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I'm trying to stream data using TCP from a client to a server. My client application is generating data every tick. The data is buffered for transfer, and every 500ms the whole buffer is sent to the server. So far, so good. The data I'm getting from the client is valid, and the throughput is high, around 30KB/s. After about a minute, though, the throughput quickly drops to zero. If I wait for awhile, sometimes the throughput increases again, but eventually drops back to zero.

I'm generating data every tick, so if the receiving end slows down, there's more data to receive than usual, which takes longer to receive, and so on.

The maximum send buffer I can use on the client (a phone device) is 2^17 bytes, and RTT time is around 50ms. If I continuously ping another computer on the LAN, RTT rockets up as the throughput drops. Terminating my server causes the RTT to return to steady state immediately.

Any idea what's causing this?

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This really sounds like a broken TCP implementation, I'm afraid. –  David Schwartz Mar 1 '12 at 6:36
    
How much data are you generating? How much data are you sending each 500ms? How long does it take for the server to process that amount of data? If the server takes to long, the buffers in the network stack might fill up, and the TCP congestion system lowers the rate of data being sent. –  Joachim Pileborg Mar 1 '12 at 7:22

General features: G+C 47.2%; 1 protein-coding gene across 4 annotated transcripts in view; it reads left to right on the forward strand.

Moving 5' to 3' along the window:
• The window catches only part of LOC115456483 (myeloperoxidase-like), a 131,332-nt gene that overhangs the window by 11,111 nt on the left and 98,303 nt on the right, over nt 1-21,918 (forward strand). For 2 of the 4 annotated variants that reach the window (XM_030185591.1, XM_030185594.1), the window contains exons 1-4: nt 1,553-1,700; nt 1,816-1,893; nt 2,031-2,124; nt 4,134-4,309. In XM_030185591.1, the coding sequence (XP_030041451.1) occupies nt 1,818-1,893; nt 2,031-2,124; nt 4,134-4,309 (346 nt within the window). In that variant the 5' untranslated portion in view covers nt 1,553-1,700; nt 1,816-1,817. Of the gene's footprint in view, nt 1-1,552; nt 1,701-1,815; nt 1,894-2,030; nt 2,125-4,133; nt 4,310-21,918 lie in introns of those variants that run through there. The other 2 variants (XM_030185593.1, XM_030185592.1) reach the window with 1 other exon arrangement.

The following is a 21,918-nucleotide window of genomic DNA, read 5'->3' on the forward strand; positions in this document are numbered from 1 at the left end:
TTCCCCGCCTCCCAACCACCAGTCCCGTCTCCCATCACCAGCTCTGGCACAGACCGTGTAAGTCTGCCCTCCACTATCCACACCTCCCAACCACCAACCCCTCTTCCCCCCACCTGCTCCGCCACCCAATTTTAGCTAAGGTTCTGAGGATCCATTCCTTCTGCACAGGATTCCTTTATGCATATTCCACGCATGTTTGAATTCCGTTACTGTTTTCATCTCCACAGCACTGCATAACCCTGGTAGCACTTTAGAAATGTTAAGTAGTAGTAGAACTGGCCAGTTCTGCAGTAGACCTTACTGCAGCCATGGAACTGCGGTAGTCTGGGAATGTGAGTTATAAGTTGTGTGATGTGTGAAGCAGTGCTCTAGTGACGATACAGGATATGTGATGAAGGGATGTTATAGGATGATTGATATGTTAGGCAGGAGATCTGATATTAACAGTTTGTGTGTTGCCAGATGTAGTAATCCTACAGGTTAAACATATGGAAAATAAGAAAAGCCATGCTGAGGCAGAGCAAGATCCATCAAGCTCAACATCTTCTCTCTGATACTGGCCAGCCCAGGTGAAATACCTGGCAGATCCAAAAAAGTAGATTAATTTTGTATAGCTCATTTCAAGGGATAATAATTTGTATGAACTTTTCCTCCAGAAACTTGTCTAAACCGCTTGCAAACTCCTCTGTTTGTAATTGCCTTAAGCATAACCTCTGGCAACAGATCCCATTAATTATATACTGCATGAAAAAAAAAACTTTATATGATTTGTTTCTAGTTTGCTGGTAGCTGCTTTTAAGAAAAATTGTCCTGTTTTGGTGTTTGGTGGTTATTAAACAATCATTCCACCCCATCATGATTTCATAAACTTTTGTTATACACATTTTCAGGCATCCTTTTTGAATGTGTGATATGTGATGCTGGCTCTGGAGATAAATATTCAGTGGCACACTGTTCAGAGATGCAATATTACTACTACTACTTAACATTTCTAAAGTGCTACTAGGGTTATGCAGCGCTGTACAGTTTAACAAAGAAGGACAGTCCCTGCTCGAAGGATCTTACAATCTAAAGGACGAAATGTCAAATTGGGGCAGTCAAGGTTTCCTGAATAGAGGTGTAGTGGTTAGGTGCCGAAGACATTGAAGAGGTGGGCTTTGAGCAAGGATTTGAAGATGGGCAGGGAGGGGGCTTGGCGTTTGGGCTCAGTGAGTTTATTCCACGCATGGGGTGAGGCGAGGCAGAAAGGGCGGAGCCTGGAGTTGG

You should check the TCP window size changes. The receiving side may have trouble processing so much traffic and will eventually close the window in order to slow down the sender. Regarding the RTT, you should check the sender CPU, but it may also be caused by a link buffer that is too large. –  EdwardH Mar 1 '12 at 7:48
    
Agreed, it sounds like the receiver isn't reading as fast as the sender is sending. –  EJP Mar 1 '12 at 8:07
    
What platform are you developing in? –  MarcF Mar 1 '12 at 11:43
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